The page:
How We Punish Others For Our Own Unhappiness

Often, we don’t realize why our negativity can be so destructive, stating that it is necessary and justified. However, if we study the destructive nature of our negative emotions, we realize that there are more disadvantages to feeling negative than positive, meaning that we should always strive towards positivity, aka happiness. 

How We Create a Cycle of Pain

One way negative emotions are inferior to the  positive ones is becausethat they contribute to a cycle of pain, meaning that negative emotions lead to more negative emotions. For example, if our boss screams at us, we may scream back at them, or lash out at someone unrelated, such as our friends, partner, or children, who in turn will be negative towards the next person.

Sometimes people don’t even know why they are angry and are snapping at each other, and unnecessarily punishing others for their negativity, even if others didn’t do anything negative to them. 

punish, an image of a group of people drinking on a sunny day.

Core Five Positive Friends

It is said that our core reference group dictates what kind of person we become. If they are successful entrepreneurs or hopeless pessimists we will tend to behave in the same lines. Conversely, if we are positive or bitter, we will tend to attract the same crowd. 

As such, sometimes, the only things we need to do to improve our well-being is to look at our core reference group to understand who we are. Respectfully, in order to grow, we either have to change our reference group, or become better versions ourselves, which in turn will transform our reference group.

Are You Growth Oriented?

Sometimes, we outgrow our reference group and leave them behind in terms of the way we think and what we achieve. This can happen naturally or because we are purposefully growth orientated. 

As such, there are two types of people: growth oriented people and those with a fixed mindset. Generally speaking, growth oriented people are known to be happier, because they are actively working on their lives no matter where they are currently in life.  

punish, an image of mahatma Gandhi

Stopping Negativity Before It Starts

Mahatma Gandhi once said that: “If we practice an eye-for-eye and a tooth-for-tooth, soon the whole world will be blind and toothless.”

By this Gandhi meant that we should not rush to defend our honor or revenge our hurt feelings whenonce someone mistreats us. Instead, it is best to see other people as victims of their own negativity, who were hurt in the past, and now lashing out at us simply don’t know better. They may even put a strong front but deep inside they are hurt and in need of compassion. 

Gandhi lived by this philosophy too, starting non-violent protests in India. He realized that violence only leads to more violence and someone has to swallow their pride and take a higher road. In his case, English colonialists were the aggressors, powerful ones at that, but at the same time they were the victims. They used their superiority to conquer entire countries and strip them of their valuable resources. However, the reason why they did it was because they needed these resources for internal validation, some sort of dark black hole that they created in their hearts, which made them act in less than benevolent ways.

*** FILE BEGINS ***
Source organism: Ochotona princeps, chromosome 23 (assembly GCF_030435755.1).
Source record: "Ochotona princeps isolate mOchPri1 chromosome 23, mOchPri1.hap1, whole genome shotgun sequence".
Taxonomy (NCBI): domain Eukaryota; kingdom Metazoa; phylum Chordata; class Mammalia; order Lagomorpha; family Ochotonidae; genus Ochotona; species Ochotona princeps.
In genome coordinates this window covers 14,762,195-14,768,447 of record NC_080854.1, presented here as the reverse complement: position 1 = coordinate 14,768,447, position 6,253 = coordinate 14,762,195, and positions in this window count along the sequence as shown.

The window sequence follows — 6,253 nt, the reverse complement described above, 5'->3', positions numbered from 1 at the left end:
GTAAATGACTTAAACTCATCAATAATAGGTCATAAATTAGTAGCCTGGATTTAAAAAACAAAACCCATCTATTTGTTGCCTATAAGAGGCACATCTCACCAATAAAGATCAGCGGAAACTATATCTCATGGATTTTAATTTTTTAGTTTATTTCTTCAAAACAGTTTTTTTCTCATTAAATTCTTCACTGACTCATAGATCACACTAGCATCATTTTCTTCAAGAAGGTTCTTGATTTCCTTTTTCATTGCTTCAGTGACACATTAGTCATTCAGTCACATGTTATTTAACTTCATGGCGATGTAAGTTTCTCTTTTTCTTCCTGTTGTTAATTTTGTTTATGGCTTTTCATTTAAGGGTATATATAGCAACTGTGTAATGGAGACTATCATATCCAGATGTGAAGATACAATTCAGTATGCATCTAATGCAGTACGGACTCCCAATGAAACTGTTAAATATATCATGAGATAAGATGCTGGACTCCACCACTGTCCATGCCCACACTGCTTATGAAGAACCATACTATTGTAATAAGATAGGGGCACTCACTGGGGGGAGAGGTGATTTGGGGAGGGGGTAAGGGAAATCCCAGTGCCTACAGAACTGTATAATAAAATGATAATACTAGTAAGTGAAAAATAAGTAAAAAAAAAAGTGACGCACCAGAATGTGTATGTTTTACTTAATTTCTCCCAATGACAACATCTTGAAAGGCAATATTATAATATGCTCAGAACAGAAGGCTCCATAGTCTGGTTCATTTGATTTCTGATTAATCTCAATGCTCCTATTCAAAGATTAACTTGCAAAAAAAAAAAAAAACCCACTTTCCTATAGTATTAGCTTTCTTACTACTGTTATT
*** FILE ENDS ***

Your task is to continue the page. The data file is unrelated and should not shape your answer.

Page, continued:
Luckily, Gandhi’s peaceful protest was successful and in 1947 the British withdrew from the area,  creating India and Pakistan.

So Next Time You Hear Something You Don’t Like

Overall, we need to learn to keep our hearts open and compassionate towards people who try to hurt us. It is likely that they are lashing out because ofon their own unhappiness or simply don’t know better. 

So next time someone is mean to you, just stop and breathe. Don’t immediately reply to negativity with more negativity and try to understand why people are acting as they do. Try to understand what people need. Once you are able to do it, you will stop the negativity cycle, whereas people are punishing each other for their own negativity, helping to make this world a better place for everyone to live.

Picture of Roman Russo: Author of Optimal Happiness

Roman Russo: Author of Optimal Happiness

Roman Russo wasn't always happy and struggled with his own negative emotions, anxieties, and depression, until one day he pledged to resolve this part of life, whatever it took. The journey took 6 years, but it was worth it. Today, Roman considers himself to be one of the happiest people alive, part of the 1% of the happiest elite, and he now teaches others a working and universal happiness formula to reach a similar goal. He offers his best advice on Optimal Happiness social media, newsletter, blog, and books, and teaches a complete and unconditional happiness formula in his online courses.

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“The problem is that of optimization,” states Roman Russo, author of Optimal Happiness: The Fastest & Surest Way To Reach Your Happiest Potential. There is plenty of advice on how to be happier or less sad, but no one is speaking about how to become the happiest we can be. And this is the difference that makes all the difference. By not looking at our maximum potential for happiness, we fall short of achieving it. After all, we all have hundreds of ideas on how to be happier or less sad, but most people still feel like they are not living their best lives. As such, Optimal Happiness explores the question of how to be the happiest we can be, regardless of who we are, where we are from, and what our life circumstances are. It proposes a complete and unconditional formula for happiness and explains how you too can become happy today and forever, inviting you to join the 1% happiness elite and become one of the happiest people alive.

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